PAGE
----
One Hot Summer: Dickens, Darwin, Disraeli and the Great Stink of 1858 by Rosemary Ashton
Yale, 352 pages, £10.99
The Great Stink of 1858, when the foul-smelling Thames accommodated the capital’s sewage, has become a landmark of Victoria’s reign. This infamous year has been related by Rosemary Ashton to the lives of three of the era’s most prominent figures: Dickens, Darwin and Disraeli. The alliteration of their names is a nice conceit but their connection with the Great Stink is strained and directly applies only to Disraeli, by whose initiative in parliament Sir Joseph Bazalgette was given authority to clean up the river. Darwin, safe from the stench in Kent, was a year from publishing On the Origin of Species, and Dickens was too busy concealing his affair with Nelly Ternan to write much.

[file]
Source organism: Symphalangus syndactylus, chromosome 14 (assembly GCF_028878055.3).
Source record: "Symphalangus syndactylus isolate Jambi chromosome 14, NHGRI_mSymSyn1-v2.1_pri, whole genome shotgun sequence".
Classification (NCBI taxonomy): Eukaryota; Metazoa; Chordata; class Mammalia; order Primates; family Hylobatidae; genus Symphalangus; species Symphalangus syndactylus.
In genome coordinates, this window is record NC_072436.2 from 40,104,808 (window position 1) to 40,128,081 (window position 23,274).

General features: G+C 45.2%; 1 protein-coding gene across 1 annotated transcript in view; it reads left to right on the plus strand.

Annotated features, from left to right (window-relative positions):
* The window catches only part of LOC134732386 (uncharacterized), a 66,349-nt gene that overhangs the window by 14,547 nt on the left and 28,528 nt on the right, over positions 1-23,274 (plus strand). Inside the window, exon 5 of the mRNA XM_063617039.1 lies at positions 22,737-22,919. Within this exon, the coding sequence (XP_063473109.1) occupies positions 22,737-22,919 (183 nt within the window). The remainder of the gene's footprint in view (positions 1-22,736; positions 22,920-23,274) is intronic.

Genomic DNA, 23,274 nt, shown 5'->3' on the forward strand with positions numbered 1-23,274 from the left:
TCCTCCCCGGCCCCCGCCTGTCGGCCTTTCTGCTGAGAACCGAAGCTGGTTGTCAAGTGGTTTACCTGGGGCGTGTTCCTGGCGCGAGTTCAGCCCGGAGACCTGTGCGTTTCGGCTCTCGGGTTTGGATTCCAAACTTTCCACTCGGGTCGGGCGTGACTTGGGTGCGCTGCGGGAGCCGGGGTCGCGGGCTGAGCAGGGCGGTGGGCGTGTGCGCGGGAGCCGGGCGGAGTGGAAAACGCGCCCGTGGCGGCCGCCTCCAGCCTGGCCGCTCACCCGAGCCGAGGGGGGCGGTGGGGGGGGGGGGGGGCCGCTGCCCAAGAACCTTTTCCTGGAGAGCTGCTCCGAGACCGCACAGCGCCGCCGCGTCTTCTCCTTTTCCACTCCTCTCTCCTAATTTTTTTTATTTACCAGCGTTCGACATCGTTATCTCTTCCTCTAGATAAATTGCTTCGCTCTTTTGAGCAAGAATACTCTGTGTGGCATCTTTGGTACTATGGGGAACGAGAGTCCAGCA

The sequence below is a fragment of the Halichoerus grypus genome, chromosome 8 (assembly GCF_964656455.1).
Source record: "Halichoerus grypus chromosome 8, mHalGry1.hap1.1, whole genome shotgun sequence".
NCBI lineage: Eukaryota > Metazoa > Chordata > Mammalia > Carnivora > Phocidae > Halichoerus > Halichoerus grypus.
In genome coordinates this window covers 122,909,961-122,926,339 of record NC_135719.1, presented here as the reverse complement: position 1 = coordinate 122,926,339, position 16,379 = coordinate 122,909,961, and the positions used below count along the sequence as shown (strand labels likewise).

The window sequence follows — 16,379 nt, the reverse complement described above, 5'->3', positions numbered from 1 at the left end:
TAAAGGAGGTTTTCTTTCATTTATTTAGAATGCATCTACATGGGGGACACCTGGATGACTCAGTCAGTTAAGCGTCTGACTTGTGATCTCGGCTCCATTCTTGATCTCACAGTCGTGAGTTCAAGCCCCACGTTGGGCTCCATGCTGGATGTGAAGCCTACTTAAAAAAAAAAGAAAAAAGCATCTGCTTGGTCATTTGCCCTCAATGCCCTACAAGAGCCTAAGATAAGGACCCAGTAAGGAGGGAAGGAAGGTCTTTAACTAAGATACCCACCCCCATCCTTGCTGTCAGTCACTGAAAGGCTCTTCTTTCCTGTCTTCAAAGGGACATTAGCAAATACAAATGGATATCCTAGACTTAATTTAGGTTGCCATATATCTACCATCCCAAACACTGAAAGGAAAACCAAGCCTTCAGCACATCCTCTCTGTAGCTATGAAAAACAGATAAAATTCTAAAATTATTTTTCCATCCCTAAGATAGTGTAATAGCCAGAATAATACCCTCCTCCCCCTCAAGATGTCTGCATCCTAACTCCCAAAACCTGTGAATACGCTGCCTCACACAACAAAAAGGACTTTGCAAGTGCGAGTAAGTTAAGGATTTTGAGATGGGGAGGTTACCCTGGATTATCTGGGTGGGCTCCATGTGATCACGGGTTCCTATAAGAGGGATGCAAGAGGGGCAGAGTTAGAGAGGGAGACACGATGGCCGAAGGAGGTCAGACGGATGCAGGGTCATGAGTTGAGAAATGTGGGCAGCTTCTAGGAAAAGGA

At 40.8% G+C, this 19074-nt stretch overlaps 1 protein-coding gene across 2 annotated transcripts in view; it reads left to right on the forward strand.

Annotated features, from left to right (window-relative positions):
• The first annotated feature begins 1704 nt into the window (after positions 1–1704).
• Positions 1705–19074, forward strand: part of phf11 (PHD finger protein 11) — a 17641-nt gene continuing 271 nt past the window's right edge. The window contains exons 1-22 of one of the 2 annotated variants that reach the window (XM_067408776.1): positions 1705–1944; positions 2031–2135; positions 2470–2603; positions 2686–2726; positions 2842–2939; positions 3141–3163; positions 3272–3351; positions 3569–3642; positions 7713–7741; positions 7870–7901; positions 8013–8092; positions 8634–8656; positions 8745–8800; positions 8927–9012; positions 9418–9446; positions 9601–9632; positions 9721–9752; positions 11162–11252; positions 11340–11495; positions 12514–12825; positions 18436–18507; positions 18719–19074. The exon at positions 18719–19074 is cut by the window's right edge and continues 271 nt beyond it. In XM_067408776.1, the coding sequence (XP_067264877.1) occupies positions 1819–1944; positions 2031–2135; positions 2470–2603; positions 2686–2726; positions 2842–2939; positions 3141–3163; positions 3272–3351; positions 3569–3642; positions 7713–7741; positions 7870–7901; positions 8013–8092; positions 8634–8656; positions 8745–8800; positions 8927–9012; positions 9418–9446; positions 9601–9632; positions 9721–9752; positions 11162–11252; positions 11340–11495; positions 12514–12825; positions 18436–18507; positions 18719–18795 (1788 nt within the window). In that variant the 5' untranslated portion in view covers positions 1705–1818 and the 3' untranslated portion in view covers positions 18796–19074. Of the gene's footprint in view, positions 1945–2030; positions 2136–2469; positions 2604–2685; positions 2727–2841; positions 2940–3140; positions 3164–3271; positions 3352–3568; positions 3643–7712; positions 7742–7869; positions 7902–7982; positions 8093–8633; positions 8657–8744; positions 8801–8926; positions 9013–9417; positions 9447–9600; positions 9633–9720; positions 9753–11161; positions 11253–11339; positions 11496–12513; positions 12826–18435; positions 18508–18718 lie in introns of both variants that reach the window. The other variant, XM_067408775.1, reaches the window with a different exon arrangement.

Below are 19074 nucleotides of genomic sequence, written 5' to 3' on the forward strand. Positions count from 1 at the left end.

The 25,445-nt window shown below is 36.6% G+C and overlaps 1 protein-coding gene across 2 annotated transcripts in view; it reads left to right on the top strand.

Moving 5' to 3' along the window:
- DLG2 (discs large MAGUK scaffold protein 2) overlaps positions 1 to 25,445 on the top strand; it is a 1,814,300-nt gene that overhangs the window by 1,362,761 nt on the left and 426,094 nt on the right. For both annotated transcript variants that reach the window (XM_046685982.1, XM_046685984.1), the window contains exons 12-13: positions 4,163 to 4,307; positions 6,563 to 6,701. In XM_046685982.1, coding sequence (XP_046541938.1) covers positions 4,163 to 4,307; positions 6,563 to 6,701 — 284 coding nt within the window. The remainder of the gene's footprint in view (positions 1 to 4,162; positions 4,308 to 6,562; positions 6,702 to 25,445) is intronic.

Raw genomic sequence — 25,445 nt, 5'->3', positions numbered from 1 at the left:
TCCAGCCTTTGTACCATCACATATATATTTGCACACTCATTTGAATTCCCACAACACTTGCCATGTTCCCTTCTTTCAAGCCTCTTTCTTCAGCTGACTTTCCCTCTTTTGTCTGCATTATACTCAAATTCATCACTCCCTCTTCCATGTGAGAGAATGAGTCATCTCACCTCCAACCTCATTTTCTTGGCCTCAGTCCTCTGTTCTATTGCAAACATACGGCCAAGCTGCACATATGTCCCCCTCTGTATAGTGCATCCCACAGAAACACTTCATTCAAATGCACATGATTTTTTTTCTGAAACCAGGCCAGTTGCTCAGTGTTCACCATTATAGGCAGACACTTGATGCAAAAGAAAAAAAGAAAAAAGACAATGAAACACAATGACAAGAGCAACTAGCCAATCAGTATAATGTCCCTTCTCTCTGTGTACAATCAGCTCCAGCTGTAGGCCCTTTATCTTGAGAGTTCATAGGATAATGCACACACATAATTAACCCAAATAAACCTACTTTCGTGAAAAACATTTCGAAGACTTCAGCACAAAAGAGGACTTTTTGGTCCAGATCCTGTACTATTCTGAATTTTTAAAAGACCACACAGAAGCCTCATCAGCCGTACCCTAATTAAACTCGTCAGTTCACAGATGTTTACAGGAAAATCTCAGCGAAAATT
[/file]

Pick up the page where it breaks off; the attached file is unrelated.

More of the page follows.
Nevertheless, the book is a fine portrayal of life in London at a difficult time, with a cast of fascinating characters including Faraday, Thackeray, Brunel, Bulwer-Lytton and, particularly, BulwerLytton’s troublesome wife. Excellent value.
Stephen Halliday is the author of The Great Stink of London: Sir Joseph Bazalgette and the Cleansing of the Victorian Metropolis, (History Press, 2001)